The increase in mixed martial arts training injuries has created much debate. Some, including Dana White, feel that fighters train too hard. The fact is that there are fighters who only know how to train with that kind of intensity. Others feel that it is necessary to train tough to make the fight easy. The philosophy on that issue is up to each individual. While the concerns of training style do carry some substance the reasoning for the increase is merely due to the growth of the sport.
As MMA becomes more popular, the number of fighters continues to expand. Law of averages dictates that more competitors will create more injuries. Unfortunately for fighters, fans, and promoters alike, many anticipated fights never come to fruition. From an optimistic point of view, we as fans realize that any MMA fight has potential for excitement. We also know that MMA has a much better track record of matching desired fights than…let’s say, boxing. Injuries may delay the matches but they tend to happen eventually.
In mixed martial arts there are no teammates. If an injury occurs then the contest cannot proceed as scheduled. In a team sport, injuries may devastate a team but the game goes on. This makes MMA injuries much more recognizable, especially for main event fighters. There are several ways to become injured while training. Many seem to overlook the fact that although these are some of the toughest people on Earth, they are still human and susceptible to pain and trauma.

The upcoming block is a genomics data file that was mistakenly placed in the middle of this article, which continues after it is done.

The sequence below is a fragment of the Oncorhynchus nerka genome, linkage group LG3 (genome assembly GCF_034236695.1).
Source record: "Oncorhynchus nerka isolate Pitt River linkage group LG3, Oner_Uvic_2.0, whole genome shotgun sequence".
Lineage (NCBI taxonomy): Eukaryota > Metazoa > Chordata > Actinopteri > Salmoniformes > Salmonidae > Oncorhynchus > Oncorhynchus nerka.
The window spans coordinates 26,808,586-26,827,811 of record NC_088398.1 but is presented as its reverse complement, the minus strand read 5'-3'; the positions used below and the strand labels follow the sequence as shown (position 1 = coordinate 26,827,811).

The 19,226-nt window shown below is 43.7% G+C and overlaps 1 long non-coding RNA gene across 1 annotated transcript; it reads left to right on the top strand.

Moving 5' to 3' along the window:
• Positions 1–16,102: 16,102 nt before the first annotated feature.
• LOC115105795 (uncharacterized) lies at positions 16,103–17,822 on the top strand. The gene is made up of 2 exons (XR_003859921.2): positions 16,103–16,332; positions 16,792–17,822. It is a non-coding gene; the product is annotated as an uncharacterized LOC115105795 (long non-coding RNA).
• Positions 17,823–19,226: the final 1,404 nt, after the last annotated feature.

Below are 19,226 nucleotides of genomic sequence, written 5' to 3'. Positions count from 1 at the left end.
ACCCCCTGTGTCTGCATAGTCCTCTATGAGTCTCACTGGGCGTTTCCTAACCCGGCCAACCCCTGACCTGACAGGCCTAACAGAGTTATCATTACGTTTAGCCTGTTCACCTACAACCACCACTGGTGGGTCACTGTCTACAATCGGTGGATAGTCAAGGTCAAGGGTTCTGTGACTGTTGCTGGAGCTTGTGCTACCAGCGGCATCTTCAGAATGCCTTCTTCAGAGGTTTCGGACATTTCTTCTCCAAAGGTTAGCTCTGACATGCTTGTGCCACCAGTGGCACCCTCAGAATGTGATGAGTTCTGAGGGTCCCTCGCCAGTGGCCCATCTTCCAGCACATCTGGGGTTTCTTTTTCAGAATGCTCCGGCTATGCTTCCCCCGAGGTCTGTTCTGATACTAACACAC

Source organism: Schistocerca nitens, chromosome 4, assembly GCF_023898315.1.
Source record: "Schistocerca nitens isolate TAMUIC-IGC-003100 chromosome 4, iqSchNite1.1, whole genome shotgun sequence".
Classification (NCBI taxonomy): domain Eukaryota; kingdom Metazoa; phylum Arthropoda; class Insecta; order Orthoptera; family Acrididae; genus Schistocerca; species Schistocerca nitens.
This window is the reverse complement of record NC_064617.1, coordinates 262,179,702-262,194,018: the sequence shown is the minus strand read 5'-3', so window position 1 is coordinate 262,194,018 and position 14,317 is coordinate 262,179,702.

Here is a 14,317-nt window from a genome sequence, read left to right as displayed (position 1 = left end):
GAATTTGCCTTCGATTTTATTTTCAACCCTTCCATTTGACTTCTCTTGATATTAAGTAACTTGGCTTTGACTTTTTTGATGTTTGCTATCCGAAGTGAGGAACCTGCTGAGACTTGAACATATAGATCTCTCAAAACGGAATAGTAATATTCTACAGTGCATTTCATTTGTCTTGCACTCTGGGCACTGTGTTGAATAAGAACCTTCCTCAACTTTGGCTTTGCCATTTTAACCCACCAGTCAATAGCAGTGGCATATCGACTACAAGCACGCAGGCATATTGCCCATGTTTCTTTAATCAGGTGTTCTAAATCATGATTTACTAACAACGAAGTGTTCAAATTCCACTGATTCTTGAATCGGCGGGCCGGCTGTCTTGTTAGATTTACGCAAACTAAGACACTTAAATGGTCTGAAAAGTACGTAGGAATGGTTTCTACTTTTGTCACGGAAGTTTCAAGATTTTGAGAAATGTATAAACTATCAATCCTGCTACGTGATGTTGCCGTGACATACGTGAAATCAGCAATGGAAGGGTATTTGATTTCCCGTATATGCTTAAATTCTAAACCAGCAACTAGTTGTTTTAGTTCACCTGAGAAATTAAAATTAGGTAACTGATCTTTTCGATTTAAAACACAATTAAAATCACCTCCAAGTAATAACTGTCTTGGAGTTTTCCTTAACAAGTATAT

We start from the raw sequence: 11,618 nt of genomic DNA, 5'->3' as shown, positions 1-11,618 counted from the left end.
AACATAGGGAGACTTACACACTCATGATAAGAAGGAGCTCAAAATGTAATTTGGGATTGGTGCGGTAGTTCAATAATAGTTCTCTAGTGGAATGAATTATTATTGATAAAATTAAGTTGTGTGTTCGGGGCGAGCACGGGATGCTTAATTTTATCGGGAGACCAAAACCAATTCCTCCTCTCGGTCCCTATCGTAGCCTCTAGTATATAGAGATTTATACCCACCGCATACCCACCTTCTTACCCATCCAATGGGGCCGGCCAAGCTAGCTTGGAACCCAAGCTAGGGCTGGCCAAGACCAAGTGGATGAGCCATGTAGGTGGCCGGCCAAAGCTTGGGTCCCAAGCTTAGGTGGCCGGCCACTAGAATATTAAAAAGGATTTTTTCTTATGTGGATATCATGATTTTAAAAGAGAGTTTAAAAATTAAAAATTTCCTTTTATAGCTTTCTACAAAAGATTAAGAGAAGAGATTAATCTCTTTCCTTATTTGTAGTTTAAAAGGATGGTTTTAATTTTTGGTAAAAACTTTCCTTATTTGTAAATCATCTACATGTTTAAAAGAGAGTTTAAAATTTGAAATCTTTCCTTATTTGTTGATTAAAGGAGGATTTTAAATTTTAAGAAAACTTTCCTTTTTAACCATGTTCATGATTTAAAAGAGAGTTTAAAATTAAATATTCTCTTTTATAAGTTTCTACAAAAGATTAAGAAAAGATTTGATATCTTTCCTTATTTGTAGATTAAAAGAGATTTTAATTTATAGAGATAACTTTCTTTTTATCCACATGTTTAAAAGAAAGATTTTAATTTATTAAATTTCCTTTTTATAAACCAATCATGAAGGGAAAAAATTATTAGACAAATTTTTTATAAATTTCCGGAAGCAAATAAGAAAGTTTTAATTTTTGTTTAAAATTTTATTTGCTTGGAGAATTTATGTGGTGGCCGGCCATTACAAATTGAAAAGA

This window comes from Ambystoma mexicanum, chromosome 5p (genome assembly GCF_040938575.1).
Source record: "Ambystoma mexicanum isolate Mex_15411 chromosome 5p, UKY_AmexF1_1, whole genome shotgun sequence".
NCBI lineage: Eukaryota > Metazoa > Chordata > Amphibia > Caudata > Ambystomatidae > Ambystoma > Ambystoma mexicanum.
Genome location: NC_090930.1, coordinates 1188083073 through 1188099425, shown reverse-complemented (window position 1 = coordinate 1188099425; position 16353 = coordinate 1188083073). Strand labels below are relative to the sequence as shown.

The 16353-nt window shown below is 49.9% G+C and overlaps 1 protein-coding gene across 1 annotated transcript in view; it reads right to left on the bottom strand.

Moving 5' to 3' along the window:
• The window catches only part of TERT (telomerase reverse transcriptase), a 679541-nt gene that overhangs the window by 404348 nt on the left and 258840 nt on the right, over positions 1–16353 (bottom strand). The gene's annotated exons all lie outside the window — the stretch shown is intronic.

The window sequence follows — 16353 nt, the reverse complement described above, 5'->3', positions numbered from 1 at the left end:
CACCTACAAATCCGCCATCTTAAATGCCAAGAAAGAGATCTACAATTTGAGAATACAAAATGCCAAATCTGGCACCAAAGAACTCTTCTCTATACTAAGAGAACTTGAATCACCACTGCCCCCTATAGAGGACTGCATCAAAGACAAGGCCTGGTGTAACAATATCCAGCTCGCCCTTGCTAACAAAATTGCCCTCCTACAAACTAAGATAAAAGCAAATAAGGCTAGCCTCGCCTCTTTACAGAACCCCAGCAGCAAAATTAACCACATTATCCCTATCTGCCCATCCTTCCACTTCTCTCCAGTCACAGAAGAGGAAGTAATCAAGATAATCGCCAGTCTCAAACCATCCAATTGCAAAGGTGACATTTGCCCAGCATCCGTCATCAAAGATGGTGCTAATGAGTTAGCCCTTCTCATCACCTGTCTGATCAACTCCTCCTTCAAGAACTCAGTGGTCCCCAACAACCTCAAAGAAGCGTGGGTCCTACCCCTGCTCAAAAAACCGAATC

The connection between the UFC’s new insurance policy and increased amounts of cancelled fights are indeed related to an extent. In the past fighters would compete with serious injuries because they had little to no choice in the matter. Now, with the option of insurance, UFC fighters are more likely to be treated. In the long run this is better for all involved, including fans. If a fighter is hurt and they miss a fight, it is frustrating short term. In reality, when the fighter returns, their performance should be better than that of an injured fighter. Everyone wins in the end due to the benefit of career longevity. When competing injured the risk of a possible career-ending injury grows dramatically. It makes sense for a fighter to heal rather than perform far below their capabilities.
Injuries will never go away, they can occur in everyday life as well. Of course intense training will add risk but professional fighters will always decide the level at which they want to hone their craft. Fortunately there are more combatants than ever these days. The opportunities that can arise from one fighter’s injury can be great for the person that fills in. Accept the fact injuries will continue and hope that the replacement fights live up to the potential MMA provides.